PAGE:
Black-faced Cuckoo-shrike

The Black-faced Cuckoo-shrike (Coracinanovae hollandiae) is a blue-grey bird with a jet black face and throat, and commonly called shufflewing from its constant habit of always shuffling and refolding its wings on alighting. It has an easy, distinctive, undulating flight alternating flapping and gliding.

This cuckoo-shrike forages in the foliage of trees, often hovering over trees or over grass, being primarily an insect eaters, but it will also eat leaves and fruit.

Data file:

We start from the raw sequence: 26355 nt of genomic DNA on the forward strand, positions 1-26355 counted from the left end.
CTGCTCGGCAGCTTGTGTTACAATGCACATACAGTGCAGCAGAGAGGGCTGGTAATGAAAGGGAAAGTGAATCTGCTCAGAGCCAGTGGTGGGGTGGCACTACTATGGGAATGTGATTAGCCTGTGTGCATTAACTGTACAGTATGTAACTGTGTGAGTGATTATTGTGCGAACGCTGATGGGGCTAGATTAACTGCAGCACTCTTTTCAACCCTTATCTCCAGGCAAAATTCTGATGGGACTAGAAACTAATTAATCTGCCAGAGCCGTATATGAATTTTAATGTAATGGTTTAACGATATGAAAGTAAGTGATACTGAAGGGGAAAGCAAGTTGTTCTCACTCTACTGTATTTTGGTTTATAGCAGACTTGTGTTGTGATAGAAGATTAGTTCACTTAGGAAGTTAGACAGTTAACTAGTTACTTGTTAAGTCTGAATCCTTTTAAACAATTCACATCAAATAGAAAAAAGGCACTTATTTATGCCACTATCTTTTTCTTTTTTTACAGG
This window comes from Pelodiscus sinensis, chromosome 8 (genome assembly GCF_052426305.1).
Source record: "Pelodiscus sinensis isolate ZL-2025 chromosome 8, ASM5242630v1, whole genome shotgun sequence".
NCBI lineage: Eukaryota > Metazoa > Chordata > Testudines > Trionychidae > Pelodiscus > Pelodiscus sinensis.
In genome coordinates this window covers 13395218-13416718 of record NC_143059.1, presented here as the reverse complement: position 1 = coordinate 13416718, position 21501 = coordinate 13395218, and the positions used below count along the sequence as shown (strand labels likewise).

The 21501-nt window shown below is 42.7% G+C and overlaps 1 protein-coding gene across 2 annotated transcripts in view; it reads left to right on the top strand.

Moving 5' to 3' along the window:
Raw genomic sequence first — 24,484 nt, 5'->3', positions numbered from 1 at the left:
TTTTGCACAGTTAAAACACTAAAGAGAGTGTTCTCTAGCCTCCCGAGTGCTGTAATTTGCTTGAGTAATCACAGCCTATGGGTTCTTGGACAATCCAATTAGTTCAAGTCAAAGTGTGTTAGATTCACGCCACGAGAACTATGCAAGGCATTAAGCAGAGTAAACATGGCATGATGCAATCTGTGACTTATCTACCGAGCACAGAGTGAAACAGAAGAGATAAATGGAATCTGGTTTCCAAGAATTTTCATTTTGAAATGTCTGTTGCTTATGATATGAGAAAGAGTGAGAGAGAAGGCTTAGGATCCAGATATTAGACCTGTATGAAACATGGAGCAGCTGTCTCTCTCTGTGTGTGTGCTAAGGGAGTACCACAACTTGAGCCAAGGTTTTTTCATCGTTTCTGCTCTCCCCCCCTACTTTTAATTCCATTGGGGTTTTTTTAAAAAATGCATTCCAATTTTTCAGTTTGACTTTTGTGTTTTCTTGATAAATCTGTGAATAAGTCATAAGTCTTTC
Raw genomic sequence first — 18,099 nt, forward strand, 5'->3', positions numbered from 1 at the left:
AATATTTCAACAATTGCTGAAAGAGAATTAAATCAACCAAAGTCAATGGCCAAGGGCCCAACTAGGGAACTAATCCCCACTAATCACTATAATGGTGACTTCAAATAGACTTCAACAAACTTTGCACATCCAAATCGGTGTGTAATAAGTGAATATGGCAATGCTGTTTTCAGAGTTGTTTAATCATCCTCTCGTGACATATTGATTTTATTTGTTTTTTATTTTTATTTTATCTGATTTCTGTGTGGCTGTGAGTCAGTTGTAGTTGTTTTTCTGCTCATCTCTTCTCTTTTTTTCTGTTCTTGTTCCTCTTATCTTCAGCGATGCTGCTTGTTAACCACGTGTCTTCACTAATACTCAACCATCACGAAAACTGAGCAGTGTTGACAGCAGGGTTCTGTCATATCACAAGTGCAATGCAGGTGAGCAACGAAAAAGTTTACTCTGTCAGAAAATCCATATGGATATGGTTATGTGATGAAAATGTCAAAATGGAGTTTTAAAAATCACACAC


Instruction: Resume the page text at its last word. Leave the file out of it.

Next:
It is one of the most widely distributed birds in Australia, common in most types of woodland, often seen in parks and gardens but also in remote arid regions. The male and female share the nest building -- a small, shallow saucer of small sticks and bark, heavily bound with cobwebs and situated on a horizontal fork near the end of a branch and well shaded from above, as well as being difficult to see from below. Both sexes share the incubation and feeding of the young. It breeds from August to February, producing two to three eggs.

The black-faced cuckoo-shrike is rarely seen in the Urrbrae Wetland.